The world is not ready for the next financial crisis, which could hit us sooner than most people realise. “It is not a question of whether there will be another financial crisis like we saw in 2008 following the US sub-prime mortgage debacle. The question is when and where,” says Professor David Taylor from the African Institute of Financial Markets and Risk Management (AIFMRM) at the University of Cape Town (UCT).
Taylor was speaking at the screening of the new documentary film Boom Bust Boom in Cape Town this week. The documentary, described as a “fresh take on global economics” is presented and co-written by Terry Jones of Monty Python fame.
The documentary is a combination of light-hearted humour and serious commentary. It features interviews with actor John Cusack, journalists Paul Mason and John Cassidy, along with world-renowned experts Andy Haldane, chief economist at the Bank of England and Nobel Prize winners Daniel Kahneman, Robert J Shiller and Paul Krugman.
Co-producer and writer, Dutch activist Professor Theo Kocken also attended the event.
“The film was born out of 25 years of frustration with the business world,” he said. “We needed to make people aware of the nonsense going on in the financial services industry. And we wanted to do it in a way that was light-hearted and easy to understand for the layman,” Kocken says.
But the film’s message is serious, containing explicit warnings about human nature and the predictability of the world falling victim to another economic disaster, even as economies around the world appear to be recovering from the last recession.
“Whenever you hear someone say an economy is strong and robust, a red light should be going off. Stability leads to instability, we know this now,” Kocken says.
According to Taylor, there are many systems around the world that are at risk of setting off a financial scare. And South Africa, with its large private, corporate and public sector debt burden is at risk. He says China may initiate the next economic bust due to the slowdown of its improbably high growth rate in recent years.
“People are always talking about booming growth, but there is not enough talk about what level growth is sustainable or even real. Very rapid growth often indicates euphoria and increases the risk of a consequential crash. Should a financial crisis occur in China, it would seriously affect South Africans,” he says.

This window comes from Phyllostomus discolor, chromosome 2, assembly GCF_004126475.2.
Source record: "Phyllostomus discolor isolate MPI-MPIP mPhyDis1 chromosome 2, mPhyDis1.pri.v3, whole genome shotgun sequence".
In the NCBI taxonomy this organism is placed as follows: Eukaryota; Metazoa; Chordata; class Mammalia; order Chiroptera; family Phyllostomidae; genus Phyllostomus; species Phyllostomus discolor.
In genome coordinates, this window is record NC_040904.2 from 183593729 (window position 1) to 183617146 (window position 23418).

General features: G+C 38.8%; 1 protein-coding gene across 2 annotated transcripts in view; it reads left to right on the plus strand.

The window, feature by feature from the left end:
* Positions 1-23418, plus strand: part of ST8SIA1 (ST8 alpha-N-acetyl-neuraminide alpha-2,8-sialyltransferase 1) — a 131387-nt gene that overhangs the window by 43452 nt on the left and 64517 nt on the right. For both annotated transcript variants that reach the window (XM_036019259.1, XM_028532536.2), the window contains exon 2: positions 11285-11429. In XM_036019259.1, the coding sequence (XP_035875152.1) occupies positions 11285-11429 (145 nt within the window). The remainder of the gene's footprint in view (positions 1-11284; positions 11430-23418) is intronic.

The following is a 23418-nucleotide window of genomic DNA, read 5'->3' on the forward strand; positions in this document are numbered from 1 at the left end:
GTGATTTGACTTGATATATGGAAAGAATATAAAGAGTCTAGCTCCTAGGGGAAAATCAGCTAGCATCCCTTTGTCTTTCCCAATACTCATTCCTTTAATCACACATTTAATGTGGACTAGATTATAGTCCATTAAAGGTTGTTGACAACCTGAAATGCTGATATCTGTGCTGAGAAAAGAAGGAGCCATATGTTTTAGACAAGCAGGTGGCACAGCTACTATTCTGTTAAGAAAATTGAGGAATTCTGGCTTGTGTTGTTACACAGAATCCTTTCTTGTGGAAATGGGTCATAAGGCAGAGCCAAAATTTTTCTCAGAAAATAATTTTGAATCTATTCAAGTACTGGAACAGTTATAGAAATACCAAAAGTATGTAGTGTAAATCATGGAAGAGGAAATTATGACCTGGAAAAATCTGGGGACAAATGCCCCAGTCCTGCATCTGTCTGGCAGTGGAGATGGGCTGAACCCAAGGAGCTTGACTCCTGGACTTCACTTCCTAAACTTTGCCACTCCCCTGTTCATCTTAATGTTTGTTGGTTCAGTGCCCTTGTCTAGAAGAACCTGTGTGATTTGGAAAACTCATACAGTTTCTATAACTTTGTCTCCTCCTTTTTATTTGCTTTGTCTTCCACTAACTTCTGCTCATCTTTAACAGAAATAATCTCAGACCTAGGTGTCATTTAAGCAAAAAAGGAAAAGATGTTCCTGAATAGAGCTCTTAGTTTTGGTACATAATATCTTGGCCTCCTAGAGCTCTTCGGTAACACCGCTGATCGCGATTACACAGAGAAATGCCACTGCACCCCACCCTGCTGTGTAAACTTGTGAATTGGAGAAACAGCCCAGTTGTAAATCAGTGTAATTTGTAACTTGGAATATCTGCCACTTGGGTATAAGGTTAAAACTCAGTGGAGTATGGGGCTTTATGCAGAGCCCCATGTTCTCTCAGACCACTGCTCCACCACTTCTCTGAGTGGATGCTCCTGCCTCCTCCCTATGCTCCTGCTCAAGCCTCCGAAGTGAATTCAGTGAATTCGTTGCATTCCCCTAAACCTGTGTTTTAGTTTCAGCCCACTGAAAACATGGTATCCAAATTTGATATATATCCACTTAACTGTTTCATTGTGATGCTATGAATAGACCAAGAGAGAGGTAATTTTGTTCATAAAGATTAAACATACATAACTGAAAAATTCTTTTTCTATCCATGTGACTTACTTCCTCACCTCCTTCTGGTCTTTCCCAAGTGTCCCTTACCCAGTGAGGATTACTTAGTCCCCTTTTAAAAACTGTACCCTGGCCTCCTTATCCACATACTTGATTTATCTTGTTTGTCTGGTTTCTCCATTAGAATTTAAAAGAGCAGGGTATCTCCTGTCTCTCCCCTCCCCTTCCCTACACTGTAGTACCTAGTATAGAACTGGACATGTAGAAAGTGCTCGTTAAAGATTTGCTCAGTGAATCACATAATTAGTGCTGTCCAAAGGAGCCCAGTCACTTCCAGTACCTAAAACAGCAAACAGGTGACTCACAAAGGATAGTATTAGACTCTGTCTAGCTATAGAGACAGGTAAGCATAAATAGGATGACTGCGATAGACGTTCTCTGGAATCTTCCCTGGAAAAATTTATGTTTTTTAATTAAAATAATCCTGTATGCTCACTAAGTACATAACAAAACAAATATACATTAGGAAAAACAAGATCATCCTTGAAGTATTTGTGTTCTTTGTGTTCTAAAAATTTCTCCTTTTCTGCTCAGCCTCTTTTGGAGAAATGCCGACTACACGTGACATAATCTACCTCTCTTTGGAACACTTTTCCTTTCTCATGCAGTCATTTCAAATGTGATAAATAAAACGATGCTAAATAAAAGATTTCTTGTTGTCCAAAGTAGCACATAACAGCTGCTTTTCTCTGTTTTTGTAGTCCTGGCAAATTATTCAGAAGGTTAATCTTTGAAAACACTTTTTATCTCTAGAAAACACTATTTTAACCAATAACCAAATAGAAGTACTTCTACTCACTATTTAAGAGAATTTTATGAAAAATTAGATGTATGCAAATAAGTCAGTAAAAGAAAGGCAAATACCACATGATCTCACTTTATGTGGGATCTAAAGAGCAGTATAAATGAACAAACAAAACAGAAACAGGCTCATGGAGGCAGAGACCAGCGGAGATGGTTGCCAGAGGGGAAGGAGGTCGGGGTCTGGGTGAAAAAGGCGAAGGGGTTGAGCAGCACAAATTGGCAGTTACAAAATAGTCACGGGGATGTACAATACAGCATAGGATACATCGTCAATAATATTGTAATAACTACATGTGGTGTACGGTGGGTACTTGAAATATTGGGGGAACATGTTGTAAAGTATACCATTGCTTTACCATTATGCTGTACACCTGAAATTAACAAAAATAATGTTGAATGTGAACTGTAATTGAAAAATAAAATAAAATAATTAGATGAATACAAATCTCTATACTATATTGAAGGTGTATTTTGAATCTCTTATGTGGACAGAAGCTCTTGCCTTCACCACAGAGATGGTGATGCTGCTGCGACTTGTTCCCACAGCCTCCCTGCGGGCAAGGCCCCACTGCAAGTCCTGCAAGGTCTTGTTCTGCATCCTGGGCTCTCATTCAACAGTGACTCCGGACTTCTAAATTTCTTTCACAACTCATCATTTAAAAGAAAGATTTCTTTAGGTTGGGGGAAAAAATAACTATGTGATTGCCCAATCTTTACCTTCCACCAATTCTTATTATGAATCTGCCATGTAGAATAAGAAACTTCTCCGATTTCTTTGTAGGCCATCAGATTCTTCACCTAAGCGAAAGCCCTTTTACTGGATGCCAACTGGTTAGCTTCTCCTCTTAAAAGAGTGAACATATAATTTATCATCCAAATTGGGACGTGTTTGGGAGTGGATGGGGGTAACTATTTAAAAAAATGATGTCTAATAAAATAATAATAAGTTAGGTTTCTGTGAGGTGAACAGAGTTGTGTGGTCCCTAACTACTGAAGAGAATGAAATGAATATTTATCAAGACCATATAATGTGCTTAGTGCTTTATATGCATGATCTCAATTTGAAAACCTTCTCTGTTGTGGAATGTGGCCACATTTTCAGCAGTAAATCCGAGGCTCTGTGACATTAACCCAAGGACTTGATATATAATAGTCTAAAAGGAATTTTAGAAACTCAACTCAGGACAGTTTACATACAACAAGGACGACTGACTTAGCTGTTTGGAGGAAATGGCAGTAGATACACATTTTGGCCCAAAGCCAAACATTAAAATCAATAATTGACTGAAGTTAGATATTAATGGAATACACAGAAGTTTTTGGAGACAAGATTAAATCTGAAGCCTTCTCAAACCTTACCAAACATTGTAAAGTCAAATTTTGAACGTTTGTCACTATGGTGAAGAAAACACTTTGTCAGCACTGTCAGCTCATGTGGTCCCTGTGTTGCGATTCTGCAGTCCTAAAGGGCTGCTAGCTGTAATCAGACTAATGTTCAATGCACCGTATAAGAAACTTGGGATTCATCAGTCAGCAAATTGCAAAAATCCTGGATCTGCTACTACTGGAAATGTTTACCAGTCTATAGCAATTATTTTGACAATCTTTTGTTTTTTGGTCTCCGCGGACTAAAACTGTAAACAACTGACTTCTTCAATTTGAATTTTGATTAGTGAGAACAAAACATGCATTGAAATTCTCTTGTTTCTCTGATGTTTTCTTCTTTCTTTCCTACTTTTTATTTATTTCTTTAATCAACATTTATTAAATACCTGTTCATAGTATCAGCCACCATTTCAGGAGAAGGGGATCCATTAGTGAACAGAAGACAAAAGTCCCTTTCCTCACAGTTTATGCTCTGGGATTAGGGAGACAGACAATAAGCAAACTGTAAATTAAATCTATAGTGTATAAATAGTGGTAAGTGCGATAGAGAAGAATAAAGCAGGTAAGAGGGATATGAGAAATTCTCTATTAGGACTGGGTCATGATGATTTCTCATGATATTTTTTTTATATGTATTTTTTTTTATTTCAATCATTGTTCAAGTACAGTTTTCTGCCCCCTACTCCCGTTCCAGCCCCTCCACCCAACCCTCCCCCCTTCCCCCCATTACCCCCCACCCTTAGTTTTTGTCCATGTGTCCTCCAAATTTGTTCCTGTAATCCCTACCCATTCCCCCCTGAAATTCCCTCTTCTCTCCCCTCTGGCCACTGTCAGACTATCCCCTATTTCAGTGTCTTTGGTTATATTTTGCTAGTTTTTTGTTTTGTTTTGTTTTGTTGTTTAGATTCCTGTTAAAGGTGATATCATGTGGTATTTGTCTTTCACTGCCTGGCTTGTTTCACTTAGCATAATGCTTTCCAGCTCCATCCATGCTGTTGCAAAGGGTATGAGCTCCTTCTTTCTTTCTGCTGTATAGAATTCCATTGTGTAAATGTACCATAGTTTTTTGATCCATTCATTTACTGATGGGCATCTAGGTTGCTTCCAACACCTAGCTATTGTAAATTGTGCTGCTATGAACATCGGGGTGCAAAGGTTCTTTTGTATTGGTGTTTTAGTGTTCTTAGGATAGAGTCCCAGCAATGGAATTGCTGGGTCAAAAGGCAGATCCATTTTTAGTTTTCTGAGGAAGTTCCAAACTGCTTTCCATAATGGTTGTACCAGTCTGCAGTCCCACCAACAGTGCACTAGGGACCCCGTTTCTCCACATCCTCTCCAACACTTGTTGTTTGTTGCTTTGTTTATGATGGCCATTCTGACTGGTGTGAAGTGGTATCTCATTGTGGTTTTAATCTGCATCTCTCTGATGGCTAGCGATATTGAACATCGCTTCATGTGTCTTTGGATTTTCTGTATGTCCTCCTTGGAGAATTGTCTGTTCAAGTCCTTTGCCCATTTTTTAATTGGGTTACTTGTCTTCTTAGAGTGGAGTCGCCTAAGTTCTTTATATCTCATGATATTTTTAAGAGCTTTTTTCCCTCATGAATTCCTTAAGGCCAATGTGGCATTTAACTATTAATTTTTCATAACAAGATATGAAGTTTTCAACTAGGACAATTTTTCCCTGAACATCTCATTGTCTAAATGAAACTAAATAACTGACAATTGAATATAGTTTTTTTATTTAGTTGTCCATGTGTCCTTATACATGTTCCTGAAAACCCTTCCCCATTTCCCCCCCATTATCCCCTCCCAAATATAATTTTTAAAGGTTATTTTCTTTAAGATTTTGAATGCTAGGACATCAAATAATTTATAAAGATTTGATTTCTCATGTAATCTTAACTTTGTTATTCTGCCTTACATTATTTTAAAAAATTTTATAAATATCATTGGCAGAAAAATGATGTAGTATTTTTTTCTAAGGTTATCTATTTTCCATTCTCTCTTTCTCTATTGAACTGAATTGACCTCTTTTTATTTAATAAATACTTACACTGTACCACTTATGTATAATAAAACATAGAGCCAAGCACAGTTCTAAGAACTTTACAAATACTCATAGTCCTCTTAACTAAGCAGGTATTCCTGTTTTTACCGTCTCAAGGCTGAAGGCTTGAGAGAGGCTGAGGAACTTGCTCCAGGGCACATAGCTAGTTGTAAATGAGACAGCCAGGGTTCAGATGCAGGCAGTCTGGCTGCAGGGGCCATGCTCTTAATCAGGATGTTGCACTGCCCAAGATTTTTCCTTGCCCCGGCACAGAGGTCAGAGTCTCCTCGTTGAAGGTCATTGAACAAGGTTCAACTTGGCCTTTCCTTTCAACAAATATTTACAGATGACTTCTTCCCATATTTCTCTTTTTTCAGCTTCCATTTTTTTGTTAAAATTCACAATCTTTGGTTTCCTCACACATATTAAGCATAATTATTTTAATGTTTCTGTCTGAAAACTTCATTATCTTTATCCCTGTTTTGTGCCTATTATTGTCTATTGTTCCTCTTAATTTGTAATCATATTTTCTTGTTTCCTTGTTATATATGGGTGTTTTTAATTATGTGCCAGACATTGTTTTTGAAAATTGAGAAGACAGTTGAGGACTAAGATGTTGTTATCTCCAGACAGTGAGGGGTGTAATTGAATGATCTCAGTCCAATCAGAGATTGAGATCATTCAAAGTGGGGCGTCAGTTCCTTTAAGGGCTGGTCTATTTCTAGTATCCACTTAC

The film shows with startling clarity how prior to each major global financial crisis – economic experts and even presidents spoke confidently about economic growth and stability. Only two weeks before the 2008 global recession, former US president George W Bush told Americans in his State of the Nation address that the US had a robust economy that was the envy of other industrialised nations around the world.
Boom Bust Boom was released in early 2015 and has been screened selectively around the world. Kocken plans to release the documentary on Netflix and hopes to air it soon on television. Eventually, he would like it to be a free resource that people can access on the Internet.
Kocken says his main aim is to spark debate and discussion especially amongst students and academics, hoping to change the way economics is taught at university, to include more about the history of economic crashes and the way economies “really” behave, as opposed to the models of rational behaviour that students are usually taught and which are demonstrably untrue.
“Financial crises affect all life on our planet. All financial crashes are essentially the same. People believe they are wiser or that circumstances are different to prior times, but in essence, it is all about human nature. We tend to forget the previous catastrophe and think it won’t happen again. But it will. And the next one could be worse,” he says.